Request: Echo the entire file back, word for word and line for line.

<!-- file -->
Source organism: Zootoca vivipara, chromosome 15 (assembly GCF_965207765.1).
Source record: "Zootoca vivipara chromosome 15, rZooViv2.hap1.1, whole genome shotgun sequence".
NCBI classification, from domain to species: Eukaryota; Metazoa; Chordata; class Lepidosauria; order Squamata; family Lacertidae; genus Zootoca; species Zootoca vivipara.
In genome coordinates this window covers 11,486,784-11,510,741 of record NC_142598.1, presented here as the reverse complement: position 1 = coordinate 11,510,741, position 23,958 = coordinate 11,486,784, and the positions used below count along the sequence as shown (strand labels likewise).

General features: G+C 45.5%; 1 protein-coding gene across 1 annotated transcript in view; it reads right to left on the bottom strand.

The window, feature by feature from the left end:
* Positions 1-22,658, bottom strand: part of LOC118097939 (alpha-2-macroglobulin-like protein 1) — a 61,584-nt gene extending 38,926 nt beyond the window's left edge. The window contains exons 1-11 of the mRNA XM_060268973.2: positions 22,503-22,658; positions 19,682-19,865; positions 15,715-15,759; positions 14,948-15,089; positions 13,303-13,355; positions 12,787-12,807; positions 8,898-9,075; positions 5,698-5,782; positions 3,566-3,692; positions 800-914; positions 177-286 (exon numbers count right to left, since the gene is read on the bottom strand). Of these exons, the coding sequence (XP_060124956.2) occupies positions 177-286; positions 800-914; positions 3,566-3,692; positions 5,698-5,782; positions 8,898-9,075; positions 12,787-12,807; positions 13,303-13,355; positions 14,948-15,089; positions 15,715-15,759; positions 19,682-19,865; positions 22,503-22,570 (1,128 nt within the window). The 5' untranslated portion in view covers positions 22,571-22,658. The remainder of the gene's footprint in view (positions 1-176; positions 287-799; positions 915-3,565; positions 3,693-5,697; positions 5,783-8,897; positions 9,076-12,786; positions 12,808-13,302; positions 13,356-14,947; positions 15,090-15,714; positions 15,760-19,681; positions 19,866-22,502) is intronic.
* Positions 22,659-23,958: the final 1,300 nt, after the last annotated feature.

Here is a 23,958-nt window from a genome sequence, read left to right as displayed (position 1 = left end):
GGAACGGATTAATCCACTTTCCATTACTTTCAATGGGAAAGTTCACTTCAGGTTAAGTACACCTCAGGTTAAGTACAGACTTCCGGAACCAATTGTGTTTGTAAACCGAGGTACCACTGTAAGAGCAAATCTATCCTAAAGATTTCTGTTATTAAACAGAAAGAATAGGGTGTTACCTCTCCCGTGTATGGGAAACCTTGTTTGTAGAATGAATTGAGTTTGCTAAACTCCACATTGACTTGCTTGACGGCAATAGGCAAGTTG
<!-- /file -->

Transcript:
Source organism: Zootoca vivipara, chromosome 15 (assembly GCF_965207765.1).
Source record: "Zootoca vivipara chromosome 15, rZooViv2.hap1.1, whole genome shotgun sequence".
NCBI classification, from domain to species: Eukaryota; Metazoa; Chordata; class Lepidosauria; order Squamata; family Lacertidae; genus Zootoca; species Zootoca vivipara.
In genome coordinates this window covers 11,486,784-11,510,741 of record NC_142598.1, presented here as the reverse complement: position 1 = coordinate 11,510,741, position 23,958 = coordinate 11,486,784, and the positions used below count along the sequence as shown (strand labels likewise).

General features: G+C 45.5%; 1 protein-coding gene across 1 annotated transcript in view; it reads right to left on the bottom strand.

The window, feature by feature from the left end:
* Positions 1-22,658, bottom strand: part of LOC118097939 (alpha-2-macroglobulin-like protein 1) — a 61,584-nt gene extending 38,926 nt beyond the window's left edge. The window contains exons 1-11 of the mRNA XM_060268973.2: positions 22,503-22,658; positions 19,682-19,865; positions 15,715-15,759; positions 14,948-15,089; positions 13,303-13,355; positions 12,787-12,807; positions 8,898-9,075; positions 5,698-5,782; positions 3,566-3,692; positions 800-914; positions 177-286 (exon numbers count right to left, since the gene is read on the bottom strand). Of these exons, the coding sequence (XP_060124956.2) occupies positions 177-286; positions 800-914; positions 3,566-3,692; positions 5,698-5,782; positions 8,898-9,075; positions 12,787-12,807; positions 13,303-13,355; positions 14,948-15,089; positions 15,715-15,759; positions 19,682-19,865; positions 22,503-22,570 (1,128 nt within the window). The 5' untranslated portion in view covers positions 22,571-22,658. The remainder of the gene's footprint in view (positions 1-176; positions 287-799; positions 915-3,565; positions 3,693-5,697; positions 5,783-8,897; positions 9,076-12,786; positions 12,808-13,302; positions 13,356-14,947; positions 15,090-15,714; positions 15,760-19,681; positions 19,866-22,502) is intronic.
* Positions 22,659-23,958: the final 1,300 nt, after the last annotated feature.

Here is a 23,958-nt window from a genome sequence, read left to right as displayed (position 1 = left end):
GGAACGGATTAATCCACTTTCCATTACTTTCAATGGGAAAGTTCACTTCAGGTTAAGTACACCTCAGGTTAAGTACAGACTTCCGGAACCAATTGTGTTTGTAAACCGAGGTACCACTGTAAGAGCAAATCTATCCTAAAGATTTCTGTTATTAAACAGAAAGAATAGGGTGTTACCTCTCCCGTGTATGGGAAACCTTGTTTGTAGAATGAATTGAGTTTGCTAAACTCCACATTGACTTGCTTGACGGCAATAGGCAAGTTG